Will I Become Addicted to Painkillers After My Surgery?

Addiction to Pain Killers After SurgeryWith growing concerns about opioid addiction, many people are leery of taking these drugs after surgery. But even though prolonged pain during the recovery period can lead to an elevated risk of chronic opioid use, that’s no reason to put off or avoid an operation, say the authors of a new study by the Stanford University School of Medicine that looked at opioid dependence in more than 640,000 post-surgery patients.

Overdose deaths involving prescription opioids — drugs such as OxyContin, Percocet and Vicodin — have quadrupled since 1999. Efforts by doctors to improve pain management have had the unintended consequence of propelling an epidemic of addiction, overdose and death from these medications that has now expanded to include heroin and fentanyl, the drug blamed in the death of music icon Prince.

The researchers at Stanford wanted to determine whether taking opioids after surgery may be the risk factor that starts people on the path to chronic use or abuse.

First of Its Kind Research

The study looked at the potential for chronic opioid use among patients undergoing 11 of the most common types of surgery, such as knee and hip replacements, gall bladder removals, C-sections and appendix removals. Although previous studies have uncovered opioid abuse after surgery, no studies had looked only at people who hadn’t used prescription painkillers in the past. “We wanted to know if there was this same risk for people who aren’t using opioids when they come in for surgery,” said study author Dr. Eric Sun, an anesthesiologist and instructor at Stanford, in a statement. “Are they at higher risk for using opioids longer term?”

In a word, yes. The study found that knee surgery patients who hadn’t used opioids in the past were at the highest risk of long-term opioid use; they were about five times more likely than a control group to chronically use opioids. Gall bladder patients had the next-highest risk at three-and-a-half times greater than people in the control group.

Other factors that increased the risk of opioid dependence after surgery included being older than 50, having a history of drug abuse or depression, and the use of benzodiazepines or antidepressants. The study was published July 11 in the journal JAMA Internal Medicine.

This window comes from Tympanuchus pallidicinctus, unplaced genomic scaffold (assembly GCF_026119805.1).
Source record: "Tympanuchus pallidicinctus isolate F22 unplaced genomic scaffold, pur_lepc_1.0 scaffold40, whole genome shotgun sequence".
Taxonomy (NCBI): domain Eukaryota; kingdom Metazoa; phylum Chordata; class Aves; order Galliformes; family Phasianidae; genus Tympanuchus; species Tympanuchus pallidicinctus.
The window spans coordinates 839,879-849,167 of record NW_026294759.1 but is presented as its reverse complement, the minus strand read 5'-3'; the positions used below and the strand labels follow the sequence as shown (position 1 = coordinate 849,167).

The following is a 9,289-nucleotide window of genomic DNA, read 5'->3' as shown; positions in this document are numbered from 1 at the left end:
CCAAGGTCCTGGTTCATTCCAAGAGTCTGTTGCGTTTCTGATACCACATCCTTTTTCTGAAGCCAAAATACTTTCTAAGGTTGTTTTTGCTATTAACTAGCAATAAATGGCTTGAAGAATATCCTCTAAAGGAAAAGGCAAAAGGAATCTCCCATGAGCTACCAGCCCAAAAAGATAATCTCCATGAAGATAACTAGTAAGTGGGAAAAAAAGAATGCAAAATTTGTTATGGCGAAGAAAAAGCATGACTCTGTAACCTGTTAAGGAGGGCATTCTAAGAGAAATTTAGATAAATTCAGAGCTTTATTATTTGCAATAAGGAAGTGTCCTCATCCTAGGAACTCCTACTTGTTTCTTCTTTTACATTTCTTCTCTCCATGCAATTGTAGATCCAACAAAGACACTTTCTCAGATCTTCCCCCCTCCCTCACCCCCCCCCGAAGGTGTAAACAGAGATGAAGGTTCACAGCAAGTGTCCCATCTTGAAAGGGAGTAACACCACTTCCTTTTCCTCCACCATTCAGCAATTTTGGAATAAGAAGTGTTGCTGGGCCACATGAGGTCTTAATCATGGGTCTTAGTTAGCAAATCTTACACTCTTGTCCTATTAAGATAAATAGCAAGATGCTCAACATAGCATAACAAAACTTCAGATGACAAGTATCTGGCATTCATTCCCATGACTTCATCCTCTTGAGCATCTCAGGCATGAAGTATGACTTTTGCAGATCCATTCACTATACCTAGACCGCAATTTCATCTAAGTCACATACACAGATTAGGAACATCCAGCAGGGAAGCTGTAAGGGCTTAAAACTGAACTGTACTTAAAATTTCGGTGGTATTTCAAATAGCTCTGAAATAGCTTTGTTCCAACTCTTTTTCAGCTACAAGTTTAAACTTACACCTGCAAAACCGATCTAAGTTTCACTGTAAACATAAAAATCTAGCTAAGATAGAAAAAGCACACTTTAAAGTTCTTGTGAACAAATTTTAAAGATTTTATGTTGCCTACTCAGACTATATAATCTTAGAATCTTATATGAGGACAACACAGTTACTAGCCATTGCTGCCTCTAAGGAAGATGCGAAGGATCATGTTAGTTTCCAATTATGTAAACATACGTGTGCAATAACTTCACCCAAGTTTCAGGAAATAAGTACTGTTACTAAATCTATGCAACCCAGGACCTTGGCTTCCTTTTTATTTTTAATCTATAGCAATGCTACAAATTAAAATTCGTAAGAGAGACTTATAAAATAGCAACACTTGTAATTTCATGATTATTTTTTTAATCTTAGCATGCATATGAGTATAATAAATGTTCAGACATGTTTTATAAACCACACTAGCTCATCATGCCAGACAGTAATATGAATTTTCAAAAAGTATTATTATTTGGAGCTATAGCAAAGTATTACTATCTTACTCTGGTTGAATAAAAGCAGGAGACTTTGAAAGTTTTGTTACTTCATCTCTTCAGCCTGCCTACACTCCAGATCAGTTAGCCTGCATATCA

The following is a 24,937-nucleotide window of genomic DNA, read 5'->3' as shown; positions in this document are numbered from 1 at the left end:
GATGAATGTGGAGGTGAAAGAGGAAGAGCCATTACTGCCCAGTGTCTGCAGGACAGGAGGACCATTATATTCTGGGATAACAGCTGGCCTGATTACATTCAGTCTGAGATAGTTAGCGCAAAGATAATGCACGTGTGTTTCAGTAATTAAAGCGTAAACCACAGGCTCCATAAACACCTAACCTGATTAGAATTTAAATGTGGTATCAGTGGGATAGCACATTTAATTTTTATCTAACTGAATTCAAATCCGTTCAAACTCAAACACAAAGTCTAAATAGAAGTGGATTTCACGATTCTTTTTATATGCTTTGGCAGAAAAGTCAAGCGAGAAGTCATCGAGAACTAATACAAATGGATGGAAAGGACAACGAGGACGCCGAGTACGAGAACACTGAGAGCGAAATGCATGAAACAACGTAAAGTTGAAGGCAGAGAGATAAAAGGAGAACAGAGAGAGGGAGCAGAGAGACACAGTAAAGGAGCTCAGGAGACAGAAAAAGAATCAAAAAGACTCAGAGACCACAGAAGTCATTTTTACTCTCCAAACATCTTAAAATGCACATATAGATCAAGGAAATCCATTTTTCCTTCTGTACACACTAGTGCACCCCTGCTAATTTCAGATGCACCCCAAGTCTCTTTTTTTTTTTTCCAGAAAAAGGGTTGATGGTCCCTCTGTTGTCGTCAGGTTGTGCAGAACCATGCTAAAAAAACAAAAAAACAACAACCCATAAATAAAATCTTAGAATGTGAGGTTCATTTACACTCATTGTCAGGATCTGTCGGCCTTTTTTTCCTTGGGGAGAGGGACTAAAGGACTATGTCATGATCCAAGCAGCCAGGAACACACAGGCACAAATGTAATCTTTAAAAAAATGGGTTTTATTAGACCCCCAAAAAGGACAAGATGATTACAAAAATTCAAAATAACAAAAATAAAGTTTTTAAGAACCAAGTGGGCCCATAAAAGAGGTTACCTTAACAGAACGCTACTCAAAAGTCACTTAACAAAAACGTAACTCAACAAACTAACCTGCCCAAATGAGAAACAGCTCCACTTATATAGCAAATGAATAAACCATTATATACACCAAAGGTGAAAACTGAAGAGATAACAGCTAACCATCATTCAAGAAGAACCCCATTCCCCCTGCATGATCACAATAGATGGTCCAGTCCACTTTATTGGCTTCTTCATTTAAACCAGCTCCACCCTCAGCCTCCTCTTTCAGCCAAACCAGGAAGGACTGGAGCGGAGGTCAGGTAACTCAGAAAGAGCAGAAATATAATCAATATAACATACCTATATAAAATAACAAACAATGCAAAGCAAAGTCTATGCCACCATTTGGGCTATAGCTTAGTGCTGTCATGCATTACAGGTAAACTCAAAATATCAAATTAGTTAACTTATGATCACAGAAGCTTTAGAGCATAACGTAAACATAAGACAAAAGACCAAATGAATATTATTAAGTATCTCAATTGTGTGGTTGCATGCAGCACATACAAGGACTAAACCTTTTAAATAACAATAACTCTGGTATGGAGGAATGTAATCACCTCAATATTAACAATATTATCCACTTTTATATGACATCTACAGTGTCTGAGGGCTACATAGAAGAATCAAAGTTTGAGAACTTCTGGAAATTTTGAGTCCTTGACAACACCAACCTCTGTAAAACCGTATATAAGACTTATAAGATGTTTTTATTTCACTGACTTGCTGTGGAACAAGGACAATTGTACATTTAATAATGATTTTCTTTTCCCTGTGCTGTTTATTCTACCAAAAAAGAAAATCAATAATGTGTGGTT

But the researchers were quick to put their findings into perspective.

“The message isn’t that you shouldn’t have surgery,” said Dr. Sun. “Rather, there are things that anesthesiologists can do to reduce the risk by finding other ways of controlling the pain and using replacements for opioids when possible.” Among those alternatives is the use of nerve blocks after surgery to limit or avoid altogether the use of opioid painkillers and prescription drugs, he said.

Non-Drug Pain Relief

Study co-author Beth Darnall, PhD, said that, ideally, chronic pain should be treated without opioids. She emphasizes alternate methods of pain management that help calm the nervous system such as diaphragmatic breathing, physical therapy and mindfulness meditation.

“We hope that by optimizing patients’ psychology — and giving them skills to calm their own nervous system — they will have less pain after surgery, need fewer opioids and recover quicker,” Darnall said.

Alternative therapies are particularly important for people in recovery from the abuse of alcohol or other drugs. But even for those whose addiction risk is low, opioid pain relievers don’t always make pain go away. Patients can develop a tolerance to the medication and, over time, their pain may actually get worse. It’s a phenomenon called opioid-induced hyperalgesia and studies on animals have shown it occurring after only a single, high dose of opioids.

A multidisciplinary approach is key in treating pain in people with substance use issues. A combination of psychological counseling, either in a group or individually, as well as physical and occupational therapy can help manage pain. In terms of medication, non-opioid drugs such as anti-epileptic drugs, antidepressants and anti-arrhythmic drugs can be effective. Anti-epileptic drugs calm nerves, which can help relieve burning, stabbing and shooting pain. Antidepressants are also used in treating long-term pain because they help regulate pain signals, while anti-arrhythmic medications have been shown to relieve headaches and nerve pain.

Intriguingly, lab tests have indicated that simply directing a person’s attention away from the pain can be comparable to giving them a dose of morphine. “It actually has a very powerful effect, and we look at the brain and we see the pathways that are involved, so it’s not just that the person feels the pain and just ignores it,” Dr. Catherine Bushnell, director of the National Center for Complementary and Alternative Medicine at the National Institutes of Health, told Managed Healthcare Executive. “It actually diminishes it.” Other research shows that people who have practiced yoga long term have higher pain tolerance levels.

Stanford researcher Dr. Sun said surgery “may unmask an individual’s susceptibility toward long-term opioid use” but that the overall increase in risk in no way suggests that people skip surgery. Rather, he said, the study results should serve as a warning to physicians and surgeons to keep a keen eye on their patients’ opioid use after surgery.

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